The Big Picture Pick up recent copies of The Wall Street Journal or American Banker, and you’ll see headline after headline about consent orders and hefty fines issued by the Consumer Financial Protection Bureau to mortgage companies caught using deceptive advertising practices. This summer alone, eight have been issued. Two things immediately strike me when I see these stories: Many of these cases didn’t have to happen. And while these particular consent orders were concentrated in the mortgage sector, similarly problematic issues are most certainly occurring in other lending segments across the financial services industry. After a hundred years or so, you’d think we would know how to follow regulatory rules –particularly those put in place to protect consumers. Indeed, the first such laws were framed by the states before World War I – although the first meaty federal law, the Truth in Lending Act, wasn’t passed until 1968. Every new regulation layered in since then largely continues to further shield consumers from unfair practices – which often start with glossy ad campaigns designed to get them in the physical or digital door. The reasons why we’re still struggling with compliance aren’t too difficult to understand: turnover within organizations, competing priorities, a lack of sound controls, new staffers who are unfamiliar with existing regulations, and a never-ending list of new ones, including Unfair, Deceptive, or Abusive Acts or Practices (UDAAP) and the Mortgage Acts and Practices (MAP) – Advertising Rule. There’s also often a gap between the intent of any new regulation and how marketing teams interpret it. The risks of not crossing every “t” and dotting every “i” are significant, as evidenced by these recent consent orders. Doing things the wrong way also can mean costly penalties, time-consuming regulatory remediation, and loss of customer trust – which can translate into higher complaint volumes and even lawsuits. Let’s explore some long-lingering myths about how banks advertise their lending products – and, more importantly, what your financial institution should be doing. MYTH: Legal and Compliance don’t need to review my ad since I’m the expert in marketing. FACT: This is the biggest myth that persists in financial services marketing and advertising. Every word you use to communicate has specific and nuanced meanings, and your legal and compliance teams have a responsibility to protect your company and consumers alike. No external ads or marketing materials should be released until you get signoff from your legal or compliance team. It’s not any more complicated than that. MYTH: Our marketing team knows what Legal and Compliance have told us. We get it, but we need leeway to make our ads eye-catching and even a bit sexy so we can get business in the door. One little word change doesn’t really make a difference. FACT: Remember how former President Bill Clinton faced legal drilling over his interpretation of the word “is”? You’d be surprised at exactly what a bank must validate before it advertises anything as “free.” That word “free” – and countless more – are triggers, often requiring specific disclosures on how they apply to what you’re advertising right at that moment. Ideally, your marketing and advertising teams should collaborate almost daily with your legal and compliance teams. Of course there’s going to be some friction between the advertising folks, who see in every color of the rainbow, and the legal and compliance folks, who typically only see in black and white. The important thing is to build processes and procedures that enable effective and efficient reviews of all advertising and marketing materials, and that begins with concepts. When you involve those responsible with compliance up front, they can help rethink an approach in ways that ensure the final ad meets regulatory requirements. Also, try taking their early “no” to mean “not yet” and be open to ideas on what could translate into an easy reframing. But go to them at the end with an ad that fails on every compliance front, and their “no” will be just that. When I was at a bank that now has more than $30 billion in assets, my compliance team worked diligently to become a strategic partner to the marketing team. It took some time, but our peers came to see that we never aimed to derail their vision. As our relationship evolved, so did our interactions. In fact, we created a desktop resource that allowed marketers to easily look up the latest laws or match sales terms with the necessary disclosures, delivering a self-service tool that also empowered them to create responsibly and expedite the review process. Rest assured, the goal of your bank’s lawyers and compliance officers is not to thwart creativity, but to ensure that amazing ad concepts give consumers precise, clear information about the company’s products and services, allowing them to make smart financial decisions. Believe me: Compliance teams want powerful, compelling and even award-winning advertising that brings more revenue in the door, because when you have that, everyone benefits. MYTH: Our market competitor ran an ad just like that. If they got away with it, then it’s OK and the legal and compliance team is overreacting. FACT: This is the corporate version of your mother asking you, “If everyone was jumping off a cliff, would you do it, too?” The only truth here is that your competitor ran an ad. You don’t really know if that financial institution “got away with it.” In fact, you might learn not too far down the road that your competitor actually got caught red-handed with a compliance violation. After all, the underlying premise of advertising is to spread the word, and regulators are paying close attention. Frankly, you should be analyzing what your competitors are doing, but I’m not talking about their advertising. Take a good look at every consent order or other regulatory action you hear about and compare it to what’s happening in your shop. Are you doing things the right way? Are you identifying and avoiding the possible risks in your process? In other words, consider that the teacher has given you every answer to the test, and you don’t want to fail down the road. MYTH: The bank’s advertising agency developed that campaign – not our internal team – so we’re not going to get in any trouble. FACT: Time and time again, oversight organizations stress that any third-party vendor – whether it’s an ad agency or a cross-sell phone queue – is a seamless extension of your financial institution. If they get it wrong, so do you. You don’t outsource the compliance responsibility along with the work. MYTH: All of that applies to my bank or mortgage company – not to me as a loan officer. I’ll post a special offer on my social channels just for my customers. FACT: Your very title of “loan officer” means you’re an officer of your financial institution, and the same exact requirements apply to you. Without question, the growing influence of social media makes consumer outreach easy, but the brevity and ease of these same platforms also make it more difficult to keep your team members from going rogue. The same compliance standards apply to all of your advertising, including any unsanctioned materials. Every employee needs to understand this responsibility. (BTW, don’t forget about old-fashioned tactics, such as a quick sales flyer that a teller might create and post in a branch. Whether that flyer meets your advertising brand standards is the least of your worries, because you’re most likely out of regulatory compliance.) MYTH: Getting an internal review takes so much time that we’re losing competitive advantage. FACT: Doing it right takes a fraction of the time needed to fix things – particularly if you’re cited for a regulatory infraction – and maintains your institution’s reputation. Yes, a legal or compliance review is another step in your marketing process, but it’s a short blip in the lifetime of a successful business. In my previous role, I was intentional about building interactions with the marketing team that served everyone’s needs as efficiently as possible. If a federal agency comes at you with a consent order or Matter Requiring Attention, you’re going to spend significantly more time finding the root issue, solving for your misstep, gaining regulatory signoff and getting back to work. You also can’t rebuild consumer confidence overnight – even with the most attractive offers in your marketplace. After all, if your customers know you’ve been under scrutiny before, do you think they’re going to trust that you’re being straight with them this time around?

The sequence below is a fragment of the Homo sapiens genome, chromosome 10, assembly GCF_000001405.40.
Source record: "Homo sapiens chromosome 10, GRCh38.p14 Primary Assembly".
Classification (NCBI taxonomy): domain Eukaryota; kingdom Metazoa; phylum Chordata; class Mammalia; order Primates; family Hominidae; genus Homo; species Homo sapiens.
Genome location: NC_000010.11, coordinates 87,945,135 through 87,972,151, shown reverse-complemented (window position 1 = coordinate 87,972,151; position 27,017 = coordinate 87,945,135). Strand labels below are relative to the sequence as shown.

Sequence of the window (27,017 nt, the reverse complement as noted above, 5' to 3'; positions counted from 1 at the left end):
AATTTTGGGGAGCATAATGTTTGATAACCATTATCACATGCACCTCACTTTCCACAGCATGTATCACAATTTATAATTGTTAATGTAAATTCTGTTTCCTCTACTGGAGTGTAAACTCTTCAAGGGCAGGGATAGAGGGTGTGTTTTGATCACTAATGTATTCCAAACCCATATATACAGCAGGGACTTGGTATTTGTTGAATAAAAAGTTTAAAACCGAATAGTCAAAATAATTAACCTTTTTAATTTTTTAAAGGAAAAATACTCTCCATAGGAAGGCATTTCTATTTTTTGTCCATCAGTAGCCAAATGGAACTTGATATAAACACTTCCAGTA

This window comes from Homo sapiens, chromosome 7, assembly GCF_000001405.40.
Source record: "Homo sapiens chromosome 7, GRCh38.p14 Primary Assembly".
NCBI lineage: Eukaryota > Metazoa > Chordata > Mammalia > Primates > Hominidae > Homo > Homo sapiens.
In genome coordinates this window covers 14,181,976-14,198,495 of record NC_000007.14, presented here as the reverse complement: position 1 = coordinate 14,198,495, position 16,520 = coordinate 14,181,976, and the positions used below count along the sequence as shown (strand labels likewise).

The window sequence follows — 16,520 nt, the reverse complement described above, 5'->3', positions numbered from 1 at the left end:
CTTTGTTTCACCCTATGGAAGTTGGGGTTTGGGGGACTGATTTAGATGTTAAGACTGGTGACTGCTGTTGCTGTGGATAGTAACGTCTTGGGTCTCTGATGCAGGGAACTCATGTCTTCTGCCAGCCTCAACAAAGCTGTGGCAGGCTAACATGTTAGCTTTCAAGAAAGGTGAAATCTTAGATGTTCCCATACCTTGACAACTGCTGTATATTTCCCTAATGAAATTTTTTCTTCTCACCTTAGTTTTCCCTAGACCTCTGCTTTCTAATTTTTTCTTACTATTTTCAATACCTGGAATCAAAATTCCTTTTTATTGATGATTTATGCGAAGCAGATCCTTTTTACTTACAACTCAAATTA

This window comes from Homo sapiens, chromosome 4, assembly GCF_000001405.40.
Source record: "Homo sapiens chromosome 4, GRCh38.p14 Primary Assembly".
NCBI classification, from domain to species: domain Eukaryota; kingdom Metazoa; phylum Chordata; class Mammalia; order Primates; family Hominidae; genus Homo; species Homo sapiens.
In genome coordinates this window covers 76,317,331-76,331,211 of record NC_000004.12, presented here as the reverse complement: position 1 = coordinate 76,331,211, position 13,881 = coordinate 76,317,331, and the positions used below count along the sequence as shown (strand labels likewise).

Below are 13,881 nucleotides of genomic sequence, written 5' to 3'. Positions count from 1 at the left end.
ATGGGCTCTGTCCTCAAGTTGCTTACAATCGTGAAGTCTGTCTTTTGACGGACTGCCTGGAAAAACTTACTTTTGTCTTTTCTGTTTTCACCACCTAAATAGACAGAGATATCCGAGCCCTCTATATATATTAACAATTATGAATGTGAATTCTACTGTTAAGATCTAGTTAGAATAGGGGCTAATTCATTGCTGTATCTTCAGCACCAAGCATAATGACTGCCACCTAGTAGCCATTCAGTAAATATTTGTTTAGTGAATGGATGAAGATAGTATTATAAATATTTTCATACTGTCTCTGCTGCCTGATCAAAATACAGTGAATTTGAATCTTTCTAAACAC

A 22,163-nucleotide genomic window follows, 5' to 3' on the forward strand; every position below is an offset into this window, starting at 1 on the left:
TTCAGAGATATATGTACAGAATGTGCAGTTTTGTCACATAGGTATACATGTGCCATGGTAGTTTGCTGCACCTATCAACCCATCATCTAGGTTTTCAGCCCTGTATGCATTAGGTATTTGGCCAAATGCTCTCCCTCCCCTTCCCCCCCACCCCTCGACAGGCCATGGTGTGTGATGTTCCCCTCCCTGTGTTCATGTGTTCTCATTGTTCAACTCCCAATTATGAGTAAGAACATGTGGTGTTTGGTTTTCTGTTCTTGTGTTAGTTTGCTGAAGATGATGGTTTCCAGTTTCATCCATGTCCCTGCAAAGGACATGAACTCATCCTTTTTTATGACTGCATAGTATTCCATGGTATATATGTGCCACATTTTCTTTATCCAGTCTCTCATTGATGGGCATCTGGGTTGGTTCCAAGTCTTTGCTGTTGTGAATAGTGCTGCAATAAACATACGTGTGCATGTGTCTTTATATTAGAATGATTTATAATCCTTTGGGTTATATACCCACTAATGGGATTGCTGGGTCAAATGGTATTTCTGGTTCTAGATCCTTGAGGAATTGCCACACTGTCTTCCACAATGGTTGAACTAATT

Risk Management & Regulatory Compliance, Compliance, Risk Management 5 minute read
Every year, tens of thousands of pages are published in the Federal Register, with a good chunk of themdetailing what banks need to deliver in serving their customers. In the past decade, the Dodd-Frank Wall Street Reform and Consumer Protection Act came in at the equivalent of nearly 1,000 pages and prompted several thousand more pages of rules and regulations, including, as just one example, the TILA-RESPA Integrated Disclosure (TRID) rules. Tack on relatedregulations published as a result of the Dodd-Frank Act,other more recent regulatory amendments likethose made to the Fair Debt Collection Practices Act (FDCPA), as well as state-specific requirements, and you’ve got enough paperwork to fill a library.
Risk Management & Regulatory Compliance, Compliance, Operational Efficiency 6 minute read